Ugandan court nullifies anti-gay law
Gay activists in Uganda Friday won a court battle in which they had sued the government for passing the controversial anti-gay bill with no quorum in parliament.
A panel of five judges of the Constitutional Court led by acting Chief Justice Steven Kavuma ruled that the passing of the anti-gay bill in parliament without the required quorum was unconstitutional, Xinhua reported.
"The act that was enacted without quorum was an illegality which tainted the constitution of Uganda," the judges ruled.
The gay activists premised their argument on the country's Prime Minister Amama Mbabazi cautioning Speaker of Parliament Rebecca Kadaga that there was no quorum in parliament at the time of the seating.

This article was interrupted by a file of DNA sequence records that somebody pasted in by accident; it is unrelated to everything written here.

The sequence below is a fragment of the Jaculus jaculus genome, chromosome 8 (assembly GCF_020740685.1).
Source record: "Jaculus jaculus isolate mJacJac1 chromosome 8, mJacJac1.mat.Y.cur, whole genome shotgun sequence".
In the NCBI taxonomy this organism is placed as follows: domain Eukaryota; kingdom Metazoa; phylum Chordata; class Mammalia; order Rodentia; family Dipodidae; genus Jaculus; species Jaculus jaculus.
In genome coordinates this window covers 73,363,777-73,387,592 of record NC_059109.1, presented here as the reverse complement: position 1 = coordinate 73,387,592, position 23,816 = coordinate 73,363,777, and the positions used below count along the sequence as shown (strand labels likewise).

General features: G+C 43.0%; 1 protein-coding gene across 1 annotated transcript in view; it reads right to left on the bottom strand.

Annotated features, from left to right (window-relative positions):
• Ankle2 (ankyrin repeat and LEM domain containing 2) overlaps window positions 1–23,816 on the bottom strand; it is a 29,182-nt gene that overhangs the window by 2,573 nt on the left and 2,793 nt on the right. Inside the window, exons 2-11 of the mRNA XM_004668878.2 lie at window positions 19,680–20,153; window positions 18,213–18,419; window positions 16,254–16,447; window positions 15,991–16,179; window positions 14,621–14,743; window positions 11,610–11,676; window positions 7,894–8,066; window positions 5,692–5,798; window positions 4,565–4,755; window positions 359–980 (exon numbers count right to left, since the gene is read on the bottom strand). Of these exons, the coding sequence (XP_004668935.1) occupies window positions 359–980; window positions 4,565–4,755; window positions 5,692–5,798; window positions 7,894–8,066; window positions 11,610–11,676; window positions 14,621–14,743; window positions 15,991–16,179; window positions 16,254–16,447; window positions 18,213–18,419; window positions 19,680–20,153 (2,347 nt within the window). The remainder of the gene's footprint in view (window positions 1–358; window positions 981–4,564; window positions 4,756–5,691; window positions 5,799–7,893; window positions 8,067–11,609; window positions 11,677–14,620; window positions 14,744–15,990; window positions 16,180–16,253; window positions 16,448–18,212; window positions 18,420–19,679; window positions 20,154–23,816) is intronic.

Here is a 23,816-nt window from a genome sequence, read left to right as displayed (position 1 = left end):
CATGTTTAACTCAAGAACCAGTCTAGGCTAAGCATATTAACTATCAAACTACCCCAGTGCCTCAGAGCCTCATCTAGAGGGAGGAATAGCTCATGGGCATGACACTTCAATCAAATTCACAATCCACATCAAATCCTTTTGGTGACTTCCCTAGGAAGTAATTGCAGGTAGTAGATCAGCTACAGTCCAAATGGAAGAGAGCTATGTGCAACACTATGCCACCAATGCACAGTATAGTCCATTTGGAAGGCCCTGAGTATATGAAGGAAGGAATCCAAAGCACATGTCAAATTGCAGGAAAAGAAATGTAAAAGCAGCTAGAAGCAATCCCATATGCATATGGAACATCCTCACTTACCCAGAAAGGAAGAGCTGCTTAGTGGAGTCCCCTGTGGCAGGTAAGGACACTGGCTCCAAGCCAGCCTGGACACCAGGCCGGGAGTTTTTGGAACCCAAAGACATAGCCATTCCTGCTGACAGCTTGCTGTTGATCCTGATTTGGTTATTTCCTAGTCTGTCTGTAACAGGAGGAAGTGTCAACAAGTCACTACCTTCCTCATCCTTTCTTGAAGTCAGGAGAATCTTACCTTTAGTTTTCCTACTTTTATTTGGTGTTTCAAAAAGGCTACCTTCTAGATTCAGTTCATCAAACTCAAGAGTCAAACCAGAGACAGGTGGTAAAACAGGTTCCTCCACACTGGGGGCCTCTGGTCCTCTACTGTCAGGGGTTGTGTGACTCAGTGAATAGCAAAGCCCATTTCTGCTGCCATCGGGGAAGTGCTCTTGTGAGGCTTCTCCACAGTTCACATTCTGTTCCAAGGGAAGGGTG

The speaker ignored the warning and passed the bill which the country's President Yoweri Museveni later assented into law, attracting condemnation from Western countries.
Western countries cut aid to Uganda saying the enactment of the law was a violation of the rights of sexual minorities.
Before the ruling, outside the court, there was a demonstration by anti-gay activists carrying placards that read, "We support our parliament", "Bahati, Kadaga are our heroes". Others read, "We don't support sodomy", "We don't support homosexuality".
The gay activists, among others, want the court to issue permanent orders staying the operationalisation of the Anti-Homosexuality Act.
According to the Anti-Homosexuality Act 2014, a person who purports to contract a marriage with another person of the same sex, commits the offence of homosexuality and shall be liable, on conviction, to imprisonment for life.
(Posted on 02-08-2014)
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